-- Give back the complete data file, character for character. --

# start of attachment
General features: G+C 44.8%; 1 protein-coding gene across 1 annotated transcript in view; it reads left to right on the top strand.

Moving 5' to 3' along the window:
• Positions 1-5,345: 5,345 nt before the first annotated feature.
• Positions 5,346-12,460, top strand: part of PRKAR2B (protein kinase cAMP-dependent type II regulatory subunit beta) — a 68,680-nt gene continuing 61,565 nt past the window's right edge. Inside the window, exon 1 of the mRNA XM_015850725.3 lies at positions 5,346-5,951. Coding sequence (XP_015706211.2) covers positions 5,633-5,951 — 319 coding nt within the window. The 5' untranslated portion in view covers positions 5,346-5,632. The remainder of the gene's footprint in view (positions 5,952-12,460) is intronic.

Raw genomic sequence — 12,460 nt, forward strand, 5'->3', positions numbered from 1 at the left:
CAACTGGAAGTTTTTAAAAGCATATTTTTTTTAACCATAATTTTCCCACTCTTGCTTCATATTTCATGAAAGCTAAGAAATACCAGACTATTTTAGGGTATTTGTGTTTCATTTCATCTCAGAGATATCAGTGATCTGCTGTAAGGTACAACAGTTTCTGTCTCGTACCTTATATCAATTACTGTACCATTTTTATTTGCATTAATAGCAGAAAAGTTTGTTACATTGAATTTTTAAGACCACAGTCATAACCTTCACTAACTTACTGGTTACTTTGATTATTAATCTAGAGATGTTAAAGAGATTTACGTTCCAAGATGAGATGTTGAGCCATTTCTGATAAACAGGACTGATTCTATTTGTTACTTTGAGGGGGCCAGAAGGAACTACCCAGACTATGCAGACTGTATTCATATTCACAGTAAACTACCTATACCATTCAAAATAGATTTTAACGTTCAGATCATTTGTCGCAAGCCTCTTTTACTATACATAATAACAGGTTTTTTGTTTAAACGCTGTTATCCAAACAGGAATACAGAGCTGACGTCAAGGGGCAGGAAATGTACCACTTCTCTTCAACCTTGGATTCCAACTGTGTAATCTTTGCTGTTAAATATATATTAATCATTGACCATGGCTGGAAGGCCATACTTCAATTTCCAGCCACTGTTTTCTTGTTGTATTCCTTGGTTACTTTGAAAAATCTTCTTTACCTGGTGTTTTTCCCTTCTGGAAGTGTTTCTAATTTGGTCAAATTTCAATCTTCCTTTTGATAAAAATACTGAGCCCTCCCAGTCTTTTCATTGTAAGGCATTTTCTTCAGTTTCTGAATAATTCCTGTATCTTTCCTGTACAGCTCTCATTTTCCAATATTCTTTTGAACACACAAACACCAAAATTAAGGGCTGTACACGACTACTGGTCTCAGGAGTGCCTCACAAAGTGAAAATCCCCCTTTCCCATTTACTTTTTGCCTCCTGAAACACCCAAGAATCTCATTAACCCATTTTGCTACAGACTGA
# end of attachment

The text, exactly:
General features: G+C 44.8%; 1 protein-coding gene across 1 annotated transcript in view; it reads left to right on the top strand.

Moving 5' to 3' along the window:
• Positions 1-5,345: 5,345 nt before the first annotated feature.
• Positions 5,346-12,460, top strand: part of PRKAR2B (protein kinase cAMP-dependent type II regulatory subunit beta) — a 68,680-nt gene continuing 61,565 nt past the window's right edge. Inside the window, exon 1 of the mRNA XM_015850725.3 lies at positions 5,346-5,951. Coding sequence (XP_015706211.2) covers positions 5,633-5,951 — 319 coding nt within the window. The 5' untranslated portion in view covers positions 5,346-5,632. The remainder of the gene's footprint in view (positions 5,952-12,460) is intronic.

Raw genomic sequence — 12,460 nt, forward strand, 5'->3', positions numbered from 1 at the left:
CAACTGGAAGTTTTTAAAAGCATATTTTTTTTAACCATAATTTTCCCACTCTTGCTTCATATTTCATGAAAGCTAAGAAATACCAGACTATTTTAGGGTATTTGTGTTTCATTTCATCTCAGAGATATCAGTGATCTGCTGTAAGGTACAACAGTTTCTGTCTCGTACCTTATATCAATTACTGTACCATTTTTATTTGCATTAATAGCAGAAAAGTTTGTTACATTGAATTTTTAAGACCACAGTCATAACCTTCACTAACTTACTGGTTACTTTGATTATTAATCTAGAGATGTTAAAGAGATTTACGTTCCAAGATGAGATGTTGAGCCATTTCTGATAAACAGGACTGATTCTATTTGTTACTTTGAGGGGGCCAGAAGGAACTACCCAGACTATGCAGACTGTATTCATATTCACAGTAAACTACCTATACCATTCAAAATAGATTTTAACGTTCAGATCATTTGTCGCAAGCCTCTTTTACTATACATAATAACAGGTTTTTTGTTTAAACGCTGTTATCCAAACAGGAATACAGAGCTGACGTCAAGGGGCAGGAAATGTACCACTTCTCTTCAACCTTGGATTCCAACTGTGTAATCTTTGCTGTTAAATATATATTAATCATTGACCATGGCTGGAAGGCCATACTTCAATTTCCAGCCACTGTTTTCTTGTTGTATTCCTTGGTTACTTTGAAAAATCTTCTTTACCTGGTGTTTTTCCCTTCTGGAAGTGTTTCTAATTTGGTCAAATTTCAATCTTCCTTTTGATAAAAATACTGAGCCCTCCCAGTCTTTTCATTGTAAGGCATTTTCTTCAGTTTCTGAATAATTCCTGTATCTTTCCTGTACAGCTCTCATTTTCCAATATTCTTTTGAACACACAAACACCAAAATTAAGGGCTGTACACGACTACTGGTCTCAGGAGTGCCTCACAAAGTGAAAATCCCCCTTTCCCATTTACTTTTTGCCTCCTGAAACACCCAAGAATCTCATTAACCCATTTTGCTACAGACTGA